American voters get the importance of energy – and getting more of it here at home. A new Harris Interactive survey of 1,016 registered voters shows that more than 70 percent support increased access to domestic oil and natural gas resources. More than 9 in 10 of those surveyed said producing more energy at home and energy security are important issues as they look to the November elections.
Harris found 47 percent of those asked said they strongly support increased access to oil and gas resources at home. Another 24 percent said they somewhat support more access. Just 9 percent strongly oppose that as a goal. Eighty-five percent of Republicans, 72 percent of Independents and 60 percent of Democrats support increased access to domestic resources.
Last week, we told you about an EPA administrator who compared his agency’s treatment of the oil industry to how Romans treated villages they conquered. The comment was met with outrage in conservative circles, understandably so, and gave a peak into how the oil industry is truly viewed in the Obama Administration.
The Associated Press reported yesterday that the EPA administrator, Al Armendariz, who made the comment has now resigned and apologizes for what he said:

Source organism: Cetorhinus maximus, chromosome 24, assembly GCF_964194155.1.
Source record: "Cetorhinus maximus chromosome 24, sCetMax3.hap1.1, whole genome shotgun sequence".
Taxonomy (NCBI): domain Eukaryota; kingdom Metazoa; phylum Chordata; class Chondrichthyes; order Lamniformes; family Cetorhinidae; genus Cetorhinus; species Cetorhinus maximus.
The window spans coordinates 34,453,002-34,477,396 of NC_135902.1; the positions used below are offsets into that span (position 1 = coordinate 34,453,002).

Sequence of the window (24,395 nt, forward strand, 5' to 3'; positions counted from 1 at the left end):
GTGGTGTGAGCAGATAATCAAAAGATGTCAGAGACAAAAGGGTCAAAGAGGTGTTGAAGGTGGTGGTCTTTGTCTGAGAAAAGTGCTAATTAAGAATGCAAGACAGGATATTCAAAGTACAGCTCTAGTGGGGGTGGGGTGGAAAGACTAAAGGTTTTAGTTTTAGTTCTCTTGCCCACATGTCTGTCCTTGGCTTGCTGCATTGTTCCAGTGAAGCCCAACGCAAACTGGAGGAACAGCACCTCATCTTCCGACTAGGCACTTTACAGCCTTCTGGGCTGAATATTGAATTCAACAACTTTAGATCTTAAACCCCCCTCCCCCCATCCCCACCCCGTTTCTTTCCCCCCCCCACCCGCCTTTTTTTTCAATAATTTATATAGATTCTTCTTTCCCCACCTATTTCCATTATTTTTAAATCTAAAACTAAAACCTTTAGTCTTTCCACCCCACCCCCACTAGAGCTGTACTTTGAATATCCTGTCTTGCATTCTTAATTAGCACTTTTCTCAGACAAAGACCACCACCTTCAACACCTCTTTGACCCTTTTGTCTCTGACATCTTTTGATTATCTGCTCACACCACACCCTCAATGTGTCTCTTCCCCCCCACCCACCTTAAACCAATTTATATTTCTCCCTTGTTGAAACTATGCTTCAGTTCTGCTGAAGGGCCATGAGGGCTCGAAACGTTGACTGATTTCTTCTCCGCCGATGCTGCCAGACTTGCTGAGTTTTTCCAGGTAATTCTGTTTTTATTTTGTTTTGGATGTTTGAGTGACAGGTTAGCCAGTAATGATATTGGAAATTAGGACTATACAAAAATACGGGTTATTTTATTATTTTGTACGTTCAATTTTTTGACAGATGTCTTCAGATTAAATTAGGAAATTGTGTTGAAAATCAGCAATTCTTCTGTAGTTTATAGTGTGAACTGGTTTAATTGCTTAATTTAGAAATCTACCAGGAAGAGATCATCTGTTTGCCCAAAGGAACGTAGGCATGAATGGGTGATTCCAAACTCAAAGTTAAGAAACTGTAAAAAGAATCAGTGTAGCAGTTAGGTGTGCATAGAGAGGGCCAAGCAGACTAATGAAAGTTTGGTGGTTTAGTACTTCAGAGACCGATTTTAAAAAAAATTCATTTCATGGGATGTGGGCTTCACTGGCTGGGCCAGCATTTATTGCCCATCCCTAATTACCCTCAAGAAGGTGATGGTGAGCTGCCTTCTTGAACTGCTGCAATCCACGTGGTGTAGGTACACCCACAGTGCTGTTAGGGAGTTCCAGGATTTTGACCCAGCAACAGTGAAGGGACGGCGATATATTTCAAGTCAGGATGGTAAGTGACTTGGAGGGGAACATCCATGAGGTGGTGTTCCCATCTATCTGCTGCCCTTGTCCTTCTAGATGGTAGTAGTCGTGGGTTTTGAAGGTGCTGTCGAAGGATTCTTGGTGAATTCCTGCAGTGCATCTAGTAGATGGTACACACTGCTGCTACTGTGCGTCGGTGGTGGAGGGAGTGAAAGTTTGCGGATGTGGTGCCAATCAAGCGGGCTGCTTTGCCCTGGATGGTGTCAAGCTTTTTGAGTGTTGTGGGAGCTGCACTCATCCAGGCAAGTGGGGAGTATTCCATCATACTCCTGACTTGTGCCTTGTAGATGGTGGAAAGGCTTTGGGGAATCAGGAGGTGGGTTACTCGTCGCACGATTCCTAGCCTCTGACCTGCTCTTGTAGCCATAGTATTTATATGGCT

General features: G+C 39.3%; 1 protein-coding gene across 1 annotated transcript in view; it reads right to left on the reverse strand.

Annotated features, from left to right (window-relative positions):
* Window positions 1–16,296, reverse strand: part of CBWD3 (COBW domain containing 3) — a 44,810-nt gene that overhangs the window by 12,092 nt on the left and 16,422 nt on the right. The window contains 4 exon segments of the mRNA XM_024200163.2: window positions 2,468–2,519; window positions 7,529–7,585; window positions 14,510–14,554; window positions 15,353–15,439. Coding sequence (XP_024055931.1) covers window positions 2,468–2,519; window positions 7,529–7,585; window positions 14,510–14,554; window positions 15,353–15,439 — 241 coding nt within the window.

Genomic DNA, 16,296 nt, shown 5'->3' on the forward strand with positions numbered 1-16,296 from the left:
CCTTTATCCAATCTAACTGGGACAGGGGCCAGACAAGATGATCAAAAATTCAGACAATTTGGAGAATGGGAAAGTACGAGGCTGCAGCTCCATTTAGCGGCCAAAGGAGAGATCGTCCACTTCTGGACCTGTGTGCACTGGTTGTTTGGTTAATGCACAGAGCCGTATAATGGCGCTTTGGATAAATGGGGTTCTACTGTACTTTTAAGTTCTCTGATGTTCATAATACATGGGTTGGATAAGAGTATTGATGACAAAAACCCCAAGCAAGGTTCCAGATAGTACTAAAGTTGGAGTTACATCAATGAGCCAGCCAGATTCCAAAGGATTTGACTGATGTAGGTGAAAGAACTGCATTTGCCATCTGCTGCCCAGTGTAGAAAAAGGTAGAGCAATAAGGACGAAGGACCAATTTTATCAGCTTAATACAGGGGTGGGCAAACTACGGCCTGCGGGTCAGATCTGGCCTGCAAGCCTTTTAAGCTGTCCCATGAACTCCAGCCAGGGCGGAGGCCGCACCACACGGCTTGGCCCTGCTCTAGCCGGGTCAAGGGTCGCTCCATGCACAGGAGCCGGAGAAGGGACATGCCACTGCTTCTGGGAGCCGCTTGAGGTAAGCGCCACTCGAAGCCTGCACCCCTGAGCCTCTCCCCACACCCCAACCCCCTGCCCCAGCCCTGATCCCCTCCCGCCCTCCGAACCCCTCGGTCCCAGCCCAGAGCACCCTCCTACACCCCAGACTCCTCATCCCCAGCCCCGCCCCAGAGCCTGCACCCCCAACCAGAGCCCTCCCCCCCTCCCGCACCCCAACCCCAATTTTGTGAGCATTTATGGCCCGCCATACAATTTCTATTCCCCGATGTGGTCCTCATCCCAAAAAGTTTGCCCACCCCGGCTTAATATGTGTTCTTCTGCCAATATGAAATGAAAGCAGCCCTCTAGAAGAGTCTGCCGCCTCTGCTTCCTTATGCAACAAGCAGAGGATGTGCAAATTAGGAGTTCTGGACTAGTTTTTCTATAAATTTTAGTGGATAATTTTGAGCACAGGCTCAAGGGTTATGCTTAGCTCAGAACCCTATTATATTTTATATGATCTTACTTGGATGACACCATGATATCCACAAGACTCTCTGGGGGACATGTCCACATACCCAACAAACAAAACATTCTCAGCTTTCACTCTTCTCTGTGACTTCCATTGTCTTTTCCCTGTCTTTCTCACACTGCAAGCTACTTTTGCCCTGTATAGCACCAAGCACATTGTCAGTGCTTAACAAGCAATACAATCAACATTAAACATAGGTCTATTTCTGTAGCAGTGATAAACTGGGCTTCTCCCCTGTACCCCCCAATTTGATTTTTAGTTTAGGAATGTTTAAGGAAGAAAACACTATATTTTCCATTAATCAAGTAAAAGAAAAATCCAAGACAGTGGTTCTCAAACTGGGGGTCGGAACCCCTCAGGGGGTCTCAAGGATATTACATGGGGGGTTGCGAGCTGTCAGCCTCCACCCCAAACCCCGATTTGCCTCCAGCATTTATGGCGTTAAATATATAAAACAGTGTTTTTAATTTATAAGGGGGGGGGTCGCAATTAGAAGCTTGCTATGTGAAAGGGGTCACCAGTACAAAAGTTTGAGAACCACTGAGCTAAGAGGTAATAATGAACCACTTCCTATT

The Obama administration’s top environmental official in the oil-rich South Central region has resigned after Republicans targeted him over remarks made two years ago when he used the word “crucify” to describe how he would go after companies violating environmental laws.
In a letter to Environmental Protection Agency Administrator Lisa Jackson sent Sunday, Al Armendariz says he regrets his words and stresses that they do not reflect his work as administrator of the five-state region including Texas, New Mexico, Oklahoma, Arkansas and Louisiana.
“I have come to the conclusion that my continued service will distract you and the agency from its important work,” Armendariz wrote in the letter, which was obtained by the AP.
Republicans in Congress had called for Armendariz’ firing after Oklahoma Sen. James Inhofe highlighted the May 2010 speech last week as proof of what he refers to as EPA’s assault on energy, particularly the technique of hydraulic fracturing, or fracking.
President Barack Obama appointed Armendariz in November 2009 at the urging of Texas-based environmental groups.
We’ve often wondered why President Barack Obama and his administration have had such a hostile view of oil companies. He insists that drilling up during his term, but Obama is taking credit for policies enacted by his predecessor. But much like his attacks on higher-income earners, Obama has targeted the oil industry and speculators with harsh rhetoric in attempt to distract Americans from his own failed energy policies.